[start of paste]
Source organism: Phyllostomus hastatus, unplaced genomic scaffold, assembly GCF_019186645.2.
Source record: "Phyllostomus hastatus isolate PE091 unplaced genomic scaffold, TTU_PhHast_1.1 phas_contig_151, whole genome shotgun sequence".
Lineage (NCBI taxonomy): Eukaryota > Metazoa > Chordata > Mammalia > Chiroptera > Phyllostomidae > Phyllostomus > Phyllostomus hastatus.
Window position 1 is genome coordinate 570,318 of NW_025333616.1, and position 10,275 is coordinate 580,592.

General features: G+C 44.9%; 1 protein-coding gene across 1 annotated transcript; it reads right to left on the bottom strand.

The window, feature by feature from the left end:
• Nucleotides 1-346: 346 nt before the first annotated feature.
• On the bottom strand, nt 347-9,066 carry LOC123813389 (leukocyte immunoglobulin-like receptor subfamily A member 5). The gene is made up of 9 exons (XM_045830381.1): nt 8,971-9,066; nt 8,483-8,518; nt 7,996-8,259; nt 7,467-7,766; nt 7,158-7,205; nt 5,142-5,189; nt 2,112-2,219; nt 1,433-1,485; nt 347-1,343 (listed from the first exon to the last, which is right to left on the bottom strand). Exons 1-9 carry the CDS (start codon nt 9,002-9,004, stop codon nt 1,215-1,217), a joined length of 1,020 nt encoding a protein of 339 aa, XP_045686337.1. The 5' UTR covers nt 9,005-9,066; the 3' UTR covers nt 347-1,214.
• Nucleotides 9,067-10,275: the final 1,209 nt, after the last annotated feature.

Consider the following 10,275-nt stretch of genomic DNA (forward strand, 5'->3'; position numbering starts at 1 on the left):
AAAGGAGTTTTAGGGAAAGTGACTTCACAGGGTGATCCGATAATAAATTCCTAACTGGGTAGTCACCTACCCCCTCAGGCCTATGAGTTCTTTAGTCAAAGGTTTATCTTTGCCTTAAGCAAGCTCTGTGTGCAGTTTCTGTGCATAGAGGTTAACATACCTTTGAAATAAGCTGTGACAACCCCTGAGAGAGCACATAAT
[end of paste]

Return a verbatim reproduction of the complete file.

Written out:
Source organism: Phyllostomus hastatus, unplaced genomic scaffold, assembly GCF_019186645.2.
Source record: "Phyllostomus hastatus isolate PE091 unplaced genomic scaffold, TTU_PhHast_1.1 phas_contig_151, whole genome shotgun sequence".
Lineage (NCBI taxonomy): Eukaryota > Metazoa > Chordata > Mammalia > Chiroptera > Phyllostomidae > Phyllostomus > Phyllostomus hastatus.
Window position 1 is genome coordinate 570,318 of NW_025333616.1, and position 10,275 is coordinate 580,592.

General features: G+C 44.9%; 1 protein-coding gene across 1 annotated transcript; it reads right to left on the bottom strand.

The window, feature by feature from the left end:
• Nucleotides 1-346: 346 nt before the first annotated feature.
• On the bottom strand, nt 347-9,066 carry LOC123813389 (leukocyte immunoglobulin-like receptor subfamily A member 5). The gene is made up of 9 exons (XM_045830381.1): nt 8,971-9,066; nt 8,483-8,518; nt 7,996-8,259; nt 7,467-7,766; nt 7,158-7,205; nt 5,142-5,189; nt 2,112-2,219; nt 1,433-1,485; nt 347-1,343 (listed from the first exon to the last, which is right to left on the bottom strand). Exons 1-9 carry the CDS (start codon nt 9,002-9,004, stop codon nt 1,215-1,217), a joined length of 1,020 nt encoding a protein of 339 aa, XP_045686337.1. The 5' UTR covers nt 9,005-9,066; the 3' UTR covers nt 347-1,214.
• Nucleotides 9,067-10,275: the final 1,209 nt, after the last annotated feature.

Consider the following 10,275-nt stretch of genomic DNA (forward strand, 5'->3'; position numbering starts at 1 on the left):
AAAGGAGTTTTAGGGAAAGTGACTTCACAGGGTGATCCGATAATAAATTCCTAACTGGGTAGTCACCTACCCCCTCAGGCCTATGAGTTCTTTAGTCAAAGGTTTATCTTTGCCTTAAGCAAGCTCTGTGTGCAGTTTCTGTGCATAGAGGTTAACATACCTTTGAAATAAGCTGTGACAACCCCTGAGAGAGCACATAAT